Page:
Australian Government Releases Draft Energy White Paper

The Australian Government released its draft Energy White Paper a short time ago – a publication for public consultation that sets out a series of proposed Commonwealth Government priorities to address the challenges faced by Australia’s energy sector. 
 
According to Minister for Resources and Energy, Martin Ferguson, Australia will require a huge cash injection for energy in the next 20 years and the White Paper is a part of delivering the stable framework required to build confidence in investors.
 
“Over the next two decades, Australia will require massive investment in the gas and electricity sectors – around $240 billion in generation, transmission and distribution,” said Minister Ferguson.
 
The Minister also used today’s launch to announce the Government will no longer proceed with the introduction of emissions standards or Carbon Capture and Storage Ready requirements for new coal fired power stations.
 
“With the legislation of a carbon price, the Government has a position that it is best to let the market determine the most efficient investment outcomes within the energy market, carbon price and Renewable Energy Target framework,” Minister Ferguson said. 
 
Key actions outlined in the Energy White Paper include:
 
– Expediting of clean energy programs,, including establishing the Australian Renewable Energy Agency by July 2012 and the Clean Energy Finance Corporation from 2013–14, and continuing to progress controversial carbon capture and storage initiatives
 
– Implementation of a four-yearly strategic energy policy review process.
 
– The Renewable Energy Target scheme will be reviewed in the second half of 2012 and every two years after that.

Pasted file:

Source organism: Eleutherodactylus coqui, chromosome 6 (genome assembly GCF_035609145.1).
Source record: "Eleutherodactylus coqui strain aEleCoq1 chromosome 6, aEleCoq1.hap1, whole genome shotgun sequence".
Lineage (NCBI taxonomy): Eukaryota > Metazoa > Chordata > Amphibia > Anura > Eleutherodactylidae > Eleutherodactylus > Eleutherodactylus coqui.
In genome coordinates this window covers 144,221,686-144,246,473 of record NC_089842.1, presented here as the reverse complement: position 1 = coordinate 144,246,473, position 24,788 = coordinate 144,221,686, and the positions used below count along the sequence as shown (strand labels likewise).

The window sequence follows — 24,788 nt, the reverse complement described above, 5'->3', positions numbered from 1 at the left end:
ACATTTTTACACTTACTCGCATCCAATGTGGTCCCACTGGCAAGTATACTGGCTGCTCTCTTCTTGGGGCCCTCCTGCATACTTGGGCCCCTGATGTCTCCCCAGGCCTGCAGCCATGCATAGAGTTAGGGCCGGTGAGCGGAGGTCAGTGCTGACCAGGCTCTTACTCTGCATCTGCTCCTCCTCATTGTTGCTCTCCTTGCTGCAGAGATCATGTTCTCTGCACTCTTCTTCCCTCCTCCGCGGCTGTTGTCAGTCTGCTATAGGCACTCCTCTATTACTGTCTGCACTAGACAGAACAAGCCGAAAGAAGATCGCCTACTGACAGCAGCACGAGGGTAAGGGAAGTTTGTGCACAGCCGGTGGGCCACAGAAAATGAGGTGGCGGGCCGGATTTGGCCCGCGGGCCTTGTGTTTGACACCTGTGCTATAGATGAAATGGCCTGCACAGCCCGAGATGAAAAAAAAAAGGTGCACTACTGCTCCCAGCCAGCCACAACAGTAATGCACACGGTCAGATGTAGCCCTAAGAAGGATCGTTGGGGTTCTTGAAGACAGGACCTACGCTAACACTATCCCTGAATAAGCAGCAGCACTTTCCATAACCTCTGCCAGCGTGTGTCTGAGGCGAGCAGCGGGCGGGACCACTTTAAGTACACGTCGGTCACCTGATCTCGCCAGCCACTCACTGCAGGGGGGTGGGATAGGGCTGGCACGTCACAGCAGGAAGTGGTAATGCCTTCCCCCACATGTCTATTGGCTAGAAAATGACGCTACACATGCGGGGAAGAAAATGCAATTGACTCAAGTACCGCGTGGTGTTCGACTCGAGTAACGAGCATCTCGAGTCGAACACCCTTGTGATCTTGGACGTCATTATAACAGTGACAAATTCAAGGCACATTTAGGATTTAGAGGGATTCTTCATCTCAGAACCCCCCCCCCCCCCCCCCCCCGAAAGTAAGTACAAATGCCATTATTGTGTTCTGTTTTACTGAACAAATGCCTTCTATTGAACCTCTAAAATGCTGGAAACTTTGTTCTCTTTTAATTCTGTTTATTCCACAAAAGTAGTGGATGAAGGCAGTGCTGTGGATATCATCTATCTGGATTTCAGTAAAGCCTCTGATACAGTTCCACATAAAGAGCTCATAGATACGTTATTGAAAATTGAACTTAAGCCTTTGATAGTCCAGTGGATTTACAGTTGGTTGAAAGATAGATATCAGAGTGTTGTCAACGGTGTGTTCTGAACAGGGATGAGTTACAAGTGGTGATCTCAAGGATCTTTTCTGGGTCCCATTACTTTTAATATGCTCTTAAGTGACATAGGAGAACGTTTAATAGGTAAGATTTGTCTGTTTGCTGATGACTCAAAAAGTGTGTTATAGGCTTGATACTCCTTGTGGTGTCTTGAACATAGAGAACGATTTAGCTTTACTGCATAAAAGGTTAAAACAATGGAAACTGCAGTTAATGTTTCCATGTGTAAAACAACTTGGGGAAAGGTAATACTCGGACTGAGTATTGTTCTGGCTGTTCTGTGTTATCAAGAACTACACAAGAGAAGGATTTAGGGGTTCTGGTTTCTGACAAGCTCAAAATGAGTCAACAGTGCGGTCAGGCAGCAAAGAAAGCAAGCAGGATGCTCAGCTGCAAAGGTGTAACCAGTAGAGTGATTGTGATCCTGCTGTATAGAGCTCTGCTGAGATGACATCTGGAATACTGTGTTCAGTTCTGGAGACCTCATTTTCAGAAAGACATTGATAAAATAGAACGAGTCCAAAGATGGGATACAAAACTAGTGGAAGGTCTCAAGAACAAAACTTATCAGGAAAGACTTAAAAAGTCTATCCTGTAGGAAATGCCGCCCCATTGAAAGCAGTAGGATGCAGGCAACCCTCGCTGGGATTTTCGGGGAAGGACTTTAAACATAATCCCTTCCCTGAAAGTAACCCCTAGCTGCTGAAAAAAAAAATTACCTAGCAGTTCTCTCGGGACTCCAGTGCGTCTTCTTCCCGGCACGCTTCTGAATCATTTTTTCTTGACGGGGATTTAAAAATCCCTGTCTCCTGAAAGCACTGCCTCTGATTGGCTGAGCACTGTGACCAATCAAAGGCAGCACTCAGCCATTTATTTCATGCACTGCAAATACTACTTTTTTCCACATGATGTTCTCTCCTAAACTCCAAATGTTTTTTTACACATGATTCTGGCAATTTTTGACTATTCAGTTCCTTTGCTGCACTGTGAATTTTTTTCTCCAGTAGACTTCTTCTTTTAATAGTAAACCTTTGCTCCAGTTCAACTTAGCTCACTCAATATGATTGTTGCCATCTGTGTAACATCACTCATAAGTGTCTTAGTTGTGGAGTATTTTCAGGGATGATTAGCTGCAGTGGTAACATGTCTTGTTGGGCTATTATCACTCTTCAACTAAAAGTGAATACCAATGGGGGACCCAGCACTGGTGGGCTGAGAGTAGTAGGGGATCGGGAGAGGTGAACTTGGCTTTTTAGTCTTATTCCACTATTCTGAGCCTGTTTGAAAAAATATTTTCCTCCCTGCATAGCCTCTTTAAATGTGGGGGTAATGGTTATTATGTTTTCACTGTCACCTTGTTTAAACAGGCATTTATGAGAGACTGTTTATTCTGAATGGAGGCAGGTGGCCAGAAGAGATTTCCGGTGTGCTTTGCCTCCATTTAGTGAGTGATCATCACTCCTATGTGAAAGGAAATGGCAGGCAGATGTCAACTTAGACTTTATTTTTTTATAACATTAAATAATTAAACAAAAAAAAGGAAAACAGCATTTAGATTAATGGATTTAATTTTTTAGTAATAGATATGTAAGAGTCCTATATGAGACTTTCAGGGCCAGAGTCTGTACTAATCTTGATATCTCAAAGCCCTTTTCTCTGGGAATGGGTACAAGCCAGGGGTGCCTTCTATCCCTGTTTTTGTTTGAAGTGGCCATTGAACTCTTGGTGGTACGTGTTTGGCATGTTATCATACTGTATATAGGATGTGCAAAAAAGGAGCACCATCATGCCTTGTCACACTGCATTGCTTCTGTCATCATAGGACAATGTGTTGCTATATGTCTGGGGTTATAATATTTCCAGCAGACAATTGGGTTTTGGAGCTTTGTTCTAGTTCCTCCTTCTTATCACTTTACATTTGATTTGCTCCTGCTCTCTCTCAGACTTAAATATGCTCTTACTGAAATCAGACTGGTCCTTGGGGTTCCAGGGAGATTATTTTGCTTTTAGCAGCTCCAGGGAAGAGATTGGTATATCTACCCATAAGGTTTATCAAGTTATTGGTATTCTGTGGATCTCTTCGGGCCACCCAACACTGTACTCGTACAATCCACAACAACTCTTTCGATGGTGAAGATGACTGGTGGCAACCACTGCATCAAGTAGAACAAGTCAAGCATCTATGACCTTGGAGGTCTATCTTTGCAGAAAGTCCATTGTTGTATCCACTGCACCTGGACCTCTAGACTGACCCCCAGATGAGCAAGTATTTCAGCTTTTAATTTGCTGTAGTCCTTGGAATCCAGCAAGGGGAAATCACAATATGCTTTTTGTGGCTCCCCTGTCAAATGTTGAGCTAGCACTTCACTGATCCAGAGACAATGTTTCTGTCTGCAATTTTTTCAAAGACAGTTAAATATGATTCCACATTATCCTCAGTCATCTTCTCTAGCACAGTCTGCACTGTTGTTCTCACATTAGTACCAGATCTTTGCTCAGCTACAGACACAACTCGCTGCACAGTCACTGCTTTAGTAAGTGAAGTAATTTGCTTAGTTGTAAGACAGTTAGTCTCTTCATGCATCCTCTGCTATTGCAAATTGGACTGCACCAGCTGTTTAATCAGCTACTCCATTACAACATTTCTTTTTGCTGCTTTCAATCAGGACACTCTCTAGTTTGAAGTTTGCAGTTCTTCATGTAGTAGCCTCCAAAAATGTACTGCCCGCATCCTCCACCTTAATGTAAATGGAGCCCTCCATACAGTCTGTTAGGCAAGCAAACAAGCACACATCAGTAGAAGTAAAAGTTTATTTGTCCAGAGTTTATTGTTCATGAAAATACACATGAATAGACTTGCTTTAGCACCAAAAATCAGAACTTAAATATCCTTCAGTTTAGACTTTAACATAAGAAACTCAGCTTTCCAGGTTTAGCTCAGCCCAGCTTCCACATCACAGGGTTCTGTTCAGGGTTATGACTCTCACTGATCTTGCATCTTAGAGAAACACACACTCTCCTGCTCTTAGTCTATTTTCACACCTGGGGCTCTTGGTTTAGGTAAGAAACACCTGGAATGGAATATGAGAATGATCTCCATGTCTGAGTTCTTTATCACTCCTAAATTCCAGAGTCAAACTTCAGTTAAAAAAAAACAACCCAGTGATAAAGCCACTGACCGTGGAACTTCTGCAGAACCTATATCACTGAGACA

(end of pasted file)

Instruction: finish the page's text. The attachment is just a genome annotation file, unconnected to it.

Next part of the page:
– “Harmonise” state and territory–based feed-in tariff schemes for small scale generation, such as home solar power systems and to “ensure that the schemes do not impose an unjustifiable burden on electricity consumers”.
 
–  Biennial publication from 2014 of the Australian Energy Resource Assessment and the Australian Energy Technology Assessment.
 
– Expansion of the scope of the Australian Energy Technology Assessment to specifically cover liquid fuel technologies.
 
–  Continue to seek collaboration opportunities with business and the research community. 
 
– Continuance of engagement in international processes and partnerships to promote clean energy technology development and deployment. 
 
– Working with state and territory governments to identify the need for nationally consistent and supportive regulatory arrangements for new clean energy technologies.
 
The Department will now commence a period of consultation on the draft Energy White Paper, including information sessions to be held in each state and territory capital city. Written submissions are invited, with a cutoff date 16 March 2012.
 
The Government states it intends to release the final Energy White Paper around the middle of 2012.